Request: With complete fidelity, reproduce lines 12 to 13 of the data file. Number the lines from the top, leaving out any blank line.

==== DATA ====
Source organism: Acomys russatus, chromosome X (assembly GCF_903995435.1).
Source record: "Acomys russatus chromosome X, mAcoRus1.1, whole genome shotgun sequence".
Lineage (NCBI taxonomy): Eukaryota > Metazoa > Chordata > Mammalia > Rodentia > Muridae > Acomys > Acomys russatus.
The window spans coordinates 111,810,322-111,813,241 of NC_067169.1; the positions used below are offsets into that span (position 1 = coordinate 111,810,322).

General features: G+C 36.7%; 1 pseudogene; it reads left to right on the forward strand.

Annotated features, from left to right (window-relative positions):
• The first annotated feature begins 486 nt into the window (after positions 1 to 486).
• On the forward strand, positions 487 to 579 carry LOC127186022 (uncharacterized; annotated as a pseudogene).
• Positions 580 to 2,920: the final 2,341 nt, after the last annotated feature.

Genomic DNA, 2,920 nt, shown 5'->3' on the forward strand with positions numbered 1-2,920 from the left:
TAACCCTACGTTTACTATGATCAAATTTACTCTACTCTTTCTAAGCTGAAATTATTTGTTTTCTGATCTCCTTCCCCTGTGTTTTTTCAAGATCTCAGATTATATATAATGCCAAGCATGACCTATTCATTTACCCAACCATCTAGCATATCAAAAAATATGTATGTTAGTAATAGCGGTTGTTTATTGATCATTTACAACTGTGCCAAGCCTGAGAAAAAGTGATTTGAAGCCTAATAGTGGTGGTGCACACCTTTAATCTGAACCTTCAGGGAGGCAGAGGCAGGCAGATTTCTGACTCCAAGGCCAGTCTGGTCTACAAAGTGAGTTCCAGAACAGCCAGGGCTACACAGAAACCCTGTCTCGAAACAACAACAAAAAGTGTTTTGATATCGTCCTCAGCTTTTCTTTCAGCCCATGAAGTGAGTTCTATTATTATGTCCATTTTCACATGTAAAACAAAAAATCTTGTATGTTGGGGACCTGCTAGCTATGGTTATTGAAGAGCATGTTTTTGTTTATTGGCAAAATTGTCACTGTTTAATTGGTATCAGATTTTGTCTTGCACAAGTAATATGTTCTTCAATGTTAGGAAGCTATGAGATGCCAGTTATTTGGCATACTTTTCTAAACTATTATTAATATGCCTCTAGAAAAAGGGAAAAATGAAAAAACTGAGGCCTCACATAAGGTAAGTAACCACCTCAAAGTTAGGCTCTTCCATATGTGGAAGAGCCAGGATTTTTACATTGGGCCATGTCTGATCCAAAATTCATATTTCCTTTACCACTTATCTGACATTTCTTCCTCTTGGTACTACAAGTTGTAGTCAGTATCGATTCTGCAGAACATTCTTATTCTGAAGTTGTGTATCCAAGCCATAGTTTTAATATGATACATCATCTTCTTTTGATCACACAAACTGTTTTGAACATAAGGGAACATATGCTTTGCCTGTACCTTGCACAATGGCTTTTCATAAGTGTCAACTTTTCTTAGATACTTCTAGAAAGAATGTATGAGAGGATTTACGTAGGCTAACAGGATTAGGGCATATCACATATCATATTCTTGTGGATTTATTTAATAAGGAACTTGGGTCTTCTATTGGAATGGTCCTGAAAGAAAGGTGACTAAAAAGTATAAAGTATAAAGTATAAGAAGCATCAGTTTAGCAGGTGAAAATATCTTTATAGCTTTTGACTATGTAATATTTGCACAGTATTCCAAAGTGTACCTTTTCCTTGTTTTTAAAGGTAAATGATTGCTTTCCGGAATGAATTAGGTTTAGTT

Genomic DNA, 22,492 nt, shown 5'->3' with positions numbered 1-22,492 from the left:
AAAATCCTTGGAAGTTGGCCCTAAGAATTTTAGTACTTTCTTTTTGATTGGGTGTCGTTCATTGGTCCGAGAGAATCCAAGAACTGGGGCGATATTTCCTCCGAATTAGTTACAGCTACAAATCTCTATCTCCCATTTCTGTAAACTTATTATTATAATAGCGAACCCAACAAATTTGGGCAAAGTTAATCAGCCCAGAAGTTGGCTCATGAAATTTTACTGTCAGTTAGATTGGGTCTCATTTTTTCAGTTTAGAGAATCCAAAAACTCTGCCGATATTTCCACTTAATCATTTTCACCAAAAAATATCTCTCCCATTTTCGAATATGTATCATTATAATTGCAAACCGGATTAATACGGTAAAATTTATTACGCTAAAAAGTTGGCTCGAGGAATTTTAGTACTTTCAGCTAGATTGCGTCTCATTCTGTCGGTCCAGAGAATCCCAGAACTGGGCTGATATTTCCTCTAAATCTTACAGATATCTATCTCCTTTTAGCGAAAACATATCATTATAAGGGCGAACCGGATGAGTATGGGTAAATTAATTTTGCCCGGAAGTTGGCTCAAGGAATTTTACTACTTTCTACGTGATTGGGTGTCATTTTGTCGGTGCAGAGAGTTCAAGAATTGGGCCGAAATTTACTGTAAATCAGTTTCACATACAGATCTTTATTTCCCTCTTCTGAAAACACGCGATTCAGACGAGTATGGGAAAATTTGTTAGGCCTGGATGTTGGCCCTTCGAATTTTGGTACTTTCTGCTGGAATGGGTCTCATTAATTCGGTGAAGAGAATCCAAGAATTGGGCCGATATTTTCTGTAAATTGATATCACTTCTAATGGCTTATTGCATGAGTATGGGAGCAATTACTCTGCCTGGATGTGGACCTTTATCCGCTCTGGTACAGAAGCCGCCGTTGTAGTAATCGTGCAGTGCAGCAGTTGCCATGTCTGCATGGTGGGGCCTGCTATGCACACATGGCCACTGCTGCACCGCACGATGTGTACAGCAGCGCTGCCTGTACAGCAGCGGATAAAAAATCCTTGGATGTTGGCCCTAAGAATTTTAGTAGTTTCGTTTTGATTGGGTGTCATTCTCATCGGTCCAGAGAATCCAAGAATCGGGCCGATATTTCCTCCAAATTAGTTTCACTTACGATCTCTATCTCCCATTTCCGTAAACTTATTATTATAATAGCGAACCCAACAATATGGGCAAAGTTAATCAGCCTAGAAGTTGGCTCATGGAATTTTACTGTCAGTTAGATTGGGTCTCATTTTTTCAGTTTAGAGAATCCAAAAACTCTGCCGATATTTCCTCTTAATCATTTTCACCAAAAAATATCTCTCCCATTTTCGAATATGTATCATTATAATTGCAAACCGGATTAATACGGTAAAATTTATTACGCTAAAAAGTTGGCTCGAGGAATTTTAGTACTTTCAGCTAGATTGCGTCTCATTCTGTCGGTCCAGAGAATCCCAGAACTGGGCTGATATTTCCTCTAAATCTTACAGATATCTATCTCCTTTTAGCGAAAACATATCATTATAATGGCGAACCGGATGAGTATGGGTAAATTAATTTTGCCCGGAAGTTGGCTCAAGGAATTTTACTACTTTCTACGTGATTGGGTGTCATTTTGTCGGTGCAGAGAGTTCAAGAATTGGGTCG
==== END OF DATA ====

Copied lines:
Genomic DNA, 22,492 nt, shown 5'->3' with positions numbered 1-22,492 from the left:
AAAATCCTTGGAAGTTGGCCCTAAGAATTTTAGTACTTTCTTTTTGATTGGGTGTCGTTCATTGGTCCGAGAGAATCCAAGAACTGGGGCGATATTTCCTCCGAATTAGTTACAGCTACAAATCTCTATCTCCCATTTCTGTAAACTTATTATTATAATAGCGAACCCAACAAATTTGGGCAAAGTTAATCAGCCCAGAAGTTGGCTCATGAAATTTTACTGTCAGTTAGATTGGGTCTCATTTTTTCAGTTTAGAGAATCCAAAAACTCTGCCGATATTTCCACTTAATCATTTTCACCAAAAAATATCTCTCCCATTTTCGAATATGTATCATTATAATTGCAAACCGGATTAATACGGTAAAATTTATTACGCTAAAAAGTTGGCTCGAGGAATTTTAGTACTTTCAGCTAGATTGCGTCTCATTCTGTCGGTCCAGAGAATCCCAGAACTGGGCTGATATTTCCTCTAAATCTTACAGATATCTATCTCCTTTTAGCGAAAACATATCATTATAAGGGCGAACCGGATGAGTATGGGTAAATTAATTTTGCCCGGAAGTTGGCTCAAGGAATTTTACTACTTTCTACGTGATTGGGTGTCATTTTGTCGGTGCAGAGAGTTCAAGAATTGGGCCGAAATTTACTGTAAATCAGTTTCACATACAGATCTTTATTTCCCTCTTCTGAAAACACGCGATTCAGACGAGTATGGGAAAATTTGTTAGGCCTGGATGTTGGCCCTTCGAATTTTGGTACTTTCTGCTGGAATGGGTCTCATTAATTCGGTGAAGAGAATCCAAGAATTGGGCCGATATTTTCTGTAAATTGATATCACTTCTAATGGCTTATTGCATGAGTATGGGAGCAATTACTCTGCCTGGATGTGGACCTTTATCCGCTCTGGTACAGAAGCCGCCGTTGTAGTAATCGTGCAGTGCAGCAGTTGCCATGTCTGCATGGTGGGGCCTGCTATGCACACATGGCCACTGCTGCACCGCACGATGTGTACAGCAGCGCTGCCTGTACAGCAGCGGATAAAAAATCCTTGGATGTTGGCCCTAAGAATTTTAGTAGTTTCGTTTTGATTGGGTGTCATTCTCATCGGTCCAGAGAATCCAAGAATCGGGCCGATATTTCCTCCAAATTAGTTTCACTTACGATCTCTATCTCCCATTTCCGTAAACTTATTATTATAATAGCGAACCCAACAATATGGGCAAAGTTAATCAGCCTAGAAGTTGGCTCATGGAATTTTACTGTCAGTTAGATTGGGTCTCATTTTTTCAGTTTAGAGAATCCAAAAACTCTGCCGATATTTCCTCTTAATCATTTTCACCAAAAAATATCTCTCCCATTTTCGAATATGTATCATTATAATTGCAAACCGGATTAATACGGTAAAATTTATTACGCTAAAAAGTTGGCTCGAGGAATTTTAGTACTTTCAGCTAGATTGCGTCTCATTCTGTCGGTCCAGAGAATCCCAGAACTGGGCTGATATTTCCTCTAAATCTTACAGATATCTATCTCCTTTTAGCGAAAACATATCATTATAATGGCGAACCGGATGAGTATGGGTAAATTAATTTTGCCCGGAAGTTGGCTCAAGGAATTTTACTACTTTCTACGTGATTGGGTGTCATTTTGTCGGTGCAGAGAGTTCAAGAATTGGGTCG